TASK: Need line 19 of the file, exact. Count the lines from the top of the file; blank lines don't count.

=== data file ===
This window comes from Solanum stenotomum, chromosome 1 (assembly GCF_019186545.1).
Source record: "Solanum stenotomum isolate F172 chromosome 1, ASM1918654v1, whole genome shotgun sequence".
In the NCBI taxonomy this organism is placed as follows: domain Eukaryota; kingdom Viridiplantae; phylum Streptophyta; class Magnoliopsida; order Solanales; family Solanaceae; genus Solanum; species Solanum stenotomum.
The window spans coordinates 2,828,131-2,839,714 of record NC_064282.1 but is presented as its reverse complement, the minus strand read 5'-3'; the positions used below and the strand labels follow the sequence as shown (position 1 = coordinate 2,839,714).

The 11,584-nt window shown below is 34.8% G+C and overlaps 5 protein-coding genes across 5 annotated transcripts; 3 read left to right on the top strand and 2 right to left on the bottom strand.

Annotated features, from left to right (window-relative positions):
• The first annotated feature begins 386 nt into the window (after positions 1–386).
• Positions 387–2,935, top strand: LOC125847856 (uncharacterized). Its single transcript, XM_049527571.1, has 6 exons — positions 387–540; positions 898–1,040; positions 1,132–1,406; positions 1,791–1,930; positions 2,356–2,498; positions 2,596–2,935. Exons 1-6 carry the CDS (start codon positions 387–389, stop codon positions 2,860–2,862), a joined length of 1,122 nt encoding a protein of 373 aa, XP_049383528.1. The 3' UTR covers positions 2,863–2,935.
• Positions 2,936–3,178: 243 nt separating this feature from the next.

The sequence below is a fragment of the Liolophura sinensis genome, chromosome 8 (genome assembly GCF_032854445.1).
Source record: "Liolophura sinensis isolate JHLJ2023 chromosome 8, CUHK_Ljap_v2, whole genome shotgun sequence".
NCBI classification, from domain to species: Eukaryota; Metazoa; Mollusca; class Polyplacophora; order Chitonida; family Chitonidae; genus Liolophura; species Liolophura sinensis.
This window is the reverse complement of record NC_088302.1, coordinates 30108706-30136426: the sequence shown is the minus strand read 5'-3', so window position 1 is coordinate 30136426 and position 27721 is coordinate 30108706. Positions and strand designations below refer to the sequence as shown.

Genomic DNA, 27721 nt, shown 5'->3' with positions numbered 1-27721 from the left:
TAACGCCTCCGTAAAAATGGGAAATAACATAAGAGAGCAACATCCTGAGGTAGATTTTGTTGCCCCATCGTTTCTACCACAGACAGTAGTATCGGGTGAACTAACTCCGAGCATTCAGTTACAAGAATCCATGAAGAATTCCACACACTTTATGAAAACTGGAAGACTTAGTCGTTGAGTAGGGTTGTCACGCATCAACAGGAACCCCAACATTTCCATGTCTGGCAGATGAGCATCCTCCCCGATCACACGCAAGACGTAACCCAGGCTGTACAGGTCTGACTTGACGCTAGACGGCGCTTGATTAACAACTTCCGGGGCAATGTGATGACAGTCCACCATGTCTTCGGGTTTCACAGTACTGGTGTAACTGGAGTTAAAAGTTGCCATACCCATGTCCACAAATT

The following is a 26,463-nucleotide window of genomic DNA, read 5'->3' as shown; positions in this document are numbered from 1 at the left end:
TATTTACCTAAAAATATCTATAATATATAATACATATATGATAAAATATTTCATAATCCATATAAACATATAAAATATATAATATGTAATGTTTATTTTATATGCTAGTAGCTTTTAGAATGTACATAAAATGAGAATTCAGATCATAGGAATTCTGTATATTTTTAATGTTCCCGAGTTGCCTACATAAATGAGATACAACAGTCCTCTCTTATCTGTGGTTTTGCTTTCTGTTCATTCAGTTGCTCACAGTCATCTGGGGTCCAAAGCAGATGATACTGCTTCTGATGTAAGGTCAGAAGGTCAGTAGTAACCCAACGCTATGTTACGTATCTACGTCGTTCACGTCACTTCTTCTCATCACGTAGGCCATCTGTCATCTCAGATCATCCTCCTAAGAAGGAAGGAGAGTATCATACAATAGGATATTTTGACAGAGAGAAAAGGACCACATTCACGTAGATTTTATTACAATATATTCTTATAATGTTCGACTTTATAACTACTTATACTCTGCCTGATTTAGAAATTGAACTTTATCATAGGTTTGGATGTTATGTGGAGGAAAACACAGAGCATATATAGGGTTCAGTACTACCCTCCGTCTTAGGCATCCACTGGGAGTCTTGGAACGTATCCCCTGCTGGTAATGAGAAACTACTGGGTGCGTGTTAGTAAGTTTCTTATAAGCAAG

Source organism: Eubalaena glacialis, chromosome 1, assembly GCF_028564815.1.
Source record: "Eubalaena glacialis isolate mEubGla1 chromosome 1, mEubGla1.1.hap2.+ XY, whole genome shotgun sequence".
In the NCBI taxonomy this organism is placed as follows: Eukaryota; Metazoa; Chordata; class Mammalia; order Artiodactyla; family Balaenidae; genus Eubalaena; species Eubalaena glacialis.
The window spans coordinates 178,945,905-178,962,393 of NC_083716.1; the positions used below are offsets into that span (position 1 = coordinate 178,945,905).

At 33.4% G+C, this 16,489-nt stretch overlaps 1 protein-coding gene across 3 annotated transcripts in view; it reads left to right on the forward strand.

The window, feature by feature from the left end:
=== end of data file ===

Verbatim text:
Source record: "Eubalaena glacialis isolate mEubGla1 chromosome 1, mEubGla1.1.hap2.+ XY, whole genome shotgun sequence".